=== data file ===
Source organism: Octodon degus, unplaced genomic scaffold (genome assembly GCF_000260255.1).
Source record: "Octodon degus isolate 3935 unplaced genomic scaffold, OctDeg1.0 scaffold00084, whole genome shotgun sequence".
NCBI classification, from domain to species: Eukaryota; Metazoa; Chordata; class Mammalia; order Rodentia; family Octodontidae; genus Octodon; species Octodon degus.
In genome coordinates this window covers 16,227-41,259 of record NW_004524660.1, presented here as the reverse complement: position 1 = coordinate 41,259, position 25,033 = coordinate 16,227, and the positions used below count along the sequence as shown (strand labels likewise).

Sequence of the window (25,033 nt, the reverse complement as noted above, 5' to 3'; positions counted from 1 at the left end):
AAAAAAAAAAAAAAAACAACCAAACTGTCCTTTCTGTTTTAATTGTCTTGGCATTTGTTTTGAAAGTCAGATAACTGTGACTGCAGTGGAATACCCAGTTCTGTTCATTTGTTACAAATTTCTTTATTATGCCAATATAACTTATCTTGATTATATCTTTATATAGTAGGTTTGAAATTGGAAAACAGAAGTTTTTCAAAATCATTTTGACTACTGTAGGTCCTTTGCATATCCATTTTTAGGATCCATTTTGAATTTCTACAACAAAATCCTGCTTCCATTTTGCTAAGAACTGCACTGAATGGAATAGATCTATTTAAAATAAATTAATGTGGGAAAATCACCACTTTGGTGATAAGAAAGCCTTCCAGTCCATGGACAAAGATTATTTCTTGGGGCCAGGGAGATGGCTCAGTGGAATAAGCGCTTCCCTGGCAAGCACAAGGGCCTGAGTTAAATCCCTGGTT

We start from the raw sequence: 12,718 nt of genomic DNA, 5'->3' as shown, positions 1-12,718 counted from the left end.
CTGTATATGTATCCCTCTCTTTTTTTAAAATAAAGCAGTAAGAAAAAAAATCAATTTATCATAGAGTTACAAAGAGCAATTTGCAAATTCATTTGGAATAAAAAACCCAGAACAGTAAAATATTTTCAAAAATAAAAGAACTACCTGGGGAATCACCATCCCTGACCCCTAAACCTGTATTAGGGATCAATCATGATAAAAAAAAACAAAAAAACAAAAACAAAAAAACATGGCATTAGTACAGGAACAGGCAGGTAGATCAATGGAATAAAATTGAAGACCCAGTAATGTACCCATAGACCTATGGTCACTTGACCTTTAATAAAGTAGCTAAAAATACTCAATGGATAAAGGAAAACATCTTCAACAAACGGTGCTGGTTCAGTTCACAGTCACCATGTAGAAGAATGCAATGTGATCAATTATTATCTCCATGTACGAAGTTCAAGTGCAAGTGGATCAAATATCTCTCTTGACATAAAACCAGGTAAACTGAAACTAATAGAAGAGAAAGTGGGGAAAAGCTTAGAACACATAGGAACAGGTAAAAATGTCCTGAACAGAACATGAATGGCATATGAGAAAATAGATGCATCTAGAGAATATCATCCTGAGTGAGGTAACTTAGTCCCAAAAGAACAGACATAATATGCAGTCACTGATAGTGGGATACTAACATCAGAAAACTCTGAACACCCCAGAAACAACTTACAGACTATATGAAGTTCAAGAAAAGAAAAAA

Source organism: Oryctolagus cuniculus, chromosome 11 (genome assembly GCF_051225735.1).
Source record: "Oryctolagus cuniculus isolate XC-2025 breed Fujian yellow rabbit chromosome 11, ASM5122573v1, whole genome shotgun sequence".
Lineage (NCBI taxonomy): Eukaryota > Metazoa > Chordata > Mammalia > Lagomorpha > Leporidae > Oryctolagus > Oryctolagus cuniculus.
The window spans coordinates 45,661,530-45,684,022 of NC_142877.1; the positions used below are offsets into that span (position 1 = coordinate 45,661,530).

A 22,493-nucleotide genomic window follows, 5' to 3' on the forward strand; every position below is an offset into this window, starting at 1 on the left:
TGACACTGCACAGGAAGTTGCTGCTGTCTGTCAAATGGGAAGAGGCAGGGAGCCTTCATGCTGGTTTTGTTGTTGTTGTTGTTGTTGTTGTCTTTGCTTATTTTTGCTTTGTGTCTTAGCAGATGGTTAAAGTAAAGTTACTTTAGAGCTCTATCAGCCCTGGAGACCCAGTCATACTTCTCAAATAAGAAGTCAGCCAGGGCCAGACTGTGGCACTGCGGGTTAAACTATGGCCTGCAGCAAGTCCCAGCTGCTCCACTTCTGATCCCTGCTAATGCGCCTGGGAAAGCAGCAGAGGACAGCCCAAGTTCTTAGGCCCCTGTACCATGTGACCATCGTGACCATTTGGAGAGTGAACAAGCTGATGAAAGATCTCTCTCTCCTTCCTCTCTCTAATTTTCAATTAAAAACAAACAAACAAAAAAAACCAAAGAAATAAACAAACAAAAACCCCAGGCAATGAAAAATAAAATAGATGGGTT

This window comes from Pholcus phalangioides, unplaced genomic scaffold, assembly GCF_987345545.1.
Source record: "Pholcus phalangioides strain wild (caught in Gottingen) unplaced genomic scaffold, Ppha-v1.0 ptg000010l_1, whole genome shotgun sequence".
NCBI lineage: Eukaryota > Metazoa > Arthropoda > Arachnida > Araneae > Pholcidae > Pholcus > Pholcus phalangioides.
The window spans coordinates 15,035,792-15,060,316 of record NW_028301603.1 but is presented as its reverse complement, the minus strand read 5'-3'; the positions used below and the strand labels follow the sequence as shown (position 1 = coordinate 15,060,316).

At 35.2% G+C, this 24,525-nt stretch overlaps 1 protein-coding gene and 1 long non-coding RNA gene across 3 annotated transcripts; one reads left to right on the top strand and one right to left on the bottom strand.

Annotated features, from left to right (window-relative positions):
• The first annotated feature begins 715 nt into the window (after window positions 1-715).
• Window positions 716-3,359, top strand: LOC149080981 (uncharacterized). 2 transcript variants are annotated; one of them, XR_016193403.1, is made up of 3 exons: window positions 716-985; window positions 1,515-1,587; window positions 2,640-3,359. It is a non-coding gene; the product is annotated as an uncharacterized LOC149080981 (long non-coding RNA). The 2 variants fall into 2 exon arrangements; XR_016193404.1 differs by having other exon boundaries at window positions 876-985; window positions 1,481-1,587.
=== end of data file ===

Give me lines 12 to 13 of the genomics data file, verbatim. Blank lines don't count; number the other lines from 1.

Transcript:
The window spans coordinates 45,661,530-45,684,022 of NC_142877.1; the positions used below are offsets into that span (position 1 = coordinate 45,661,530).

A 22,493-nucleotide genomic window follows, 5' to 3' on the forward strand; every position below is an offset into this window, starting at 1 on the left: